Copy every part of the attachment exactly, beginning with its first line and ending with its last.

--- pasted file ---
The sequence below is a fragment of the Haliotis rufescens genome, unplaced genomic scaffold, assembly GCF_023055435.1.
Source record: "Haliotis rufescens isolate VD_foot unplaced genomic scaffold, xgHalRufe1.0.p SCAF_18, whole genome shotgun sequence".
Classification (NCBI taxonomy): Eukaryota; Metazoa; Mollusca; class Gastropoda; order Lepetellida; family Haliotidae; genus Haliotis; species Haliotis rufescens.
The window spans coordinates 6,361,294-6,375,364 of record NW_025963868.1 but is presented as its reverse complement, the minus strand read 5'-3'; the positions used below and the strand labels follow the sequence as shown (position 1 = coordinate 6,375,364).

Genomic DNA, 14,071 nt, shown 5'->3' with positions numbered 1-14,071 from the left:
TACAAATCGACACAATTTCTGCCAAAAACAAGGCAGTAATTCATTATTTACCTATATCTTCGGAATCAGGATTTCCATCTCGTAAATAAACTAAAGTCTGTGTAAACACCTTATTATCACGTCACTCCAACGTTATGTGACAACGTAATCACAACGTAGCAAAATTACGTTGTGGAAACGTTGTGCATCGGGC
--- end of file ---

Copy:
The sequence below is a fragment of the Haliotis rufescens genome, unplaced genomic scaffold, assembly GCF_023055435.1.
Source record: "Haliotis rufescens isolate VD_foot unplaced genomic scaffold, xgHalRufe1.0.p SCAF_18, whole genome shotgun sequence".
Classification (NCBI taxonomy): Eukaryota; Metazoa; Mollusca; class Gastropoda; order Lepetellida; family Haliotidae; genus Haliotis; species Haliotis rufescens.
The window spans coordinates 6,361,294-6,375,364 of record NW_025963868.1 but is presented as its reverse complement, the minus strand read 5'-3'; the positions used below and the strand labels follow the sequence as shown (position 1 = coordinate 6,375,364).

Genomic DNA, 14,071 nt, shown 5'->3' with positions numbered 1-14,071 from the left:
TACAAATCGACACAATTTCTGCCAAAAACAAGGCAGTAATTCATTATTTACCTATATCTTCGGAATCAGGATTTCCATCTCGTAAATAAACTAAAGTCTGTGTAAACACCTTATTATCACGTCACTCCAACGTTATGTGACAACGTAATCACAACGTAGCAAAATTACGTTGTGGAAACGTTGTGCATCGGGC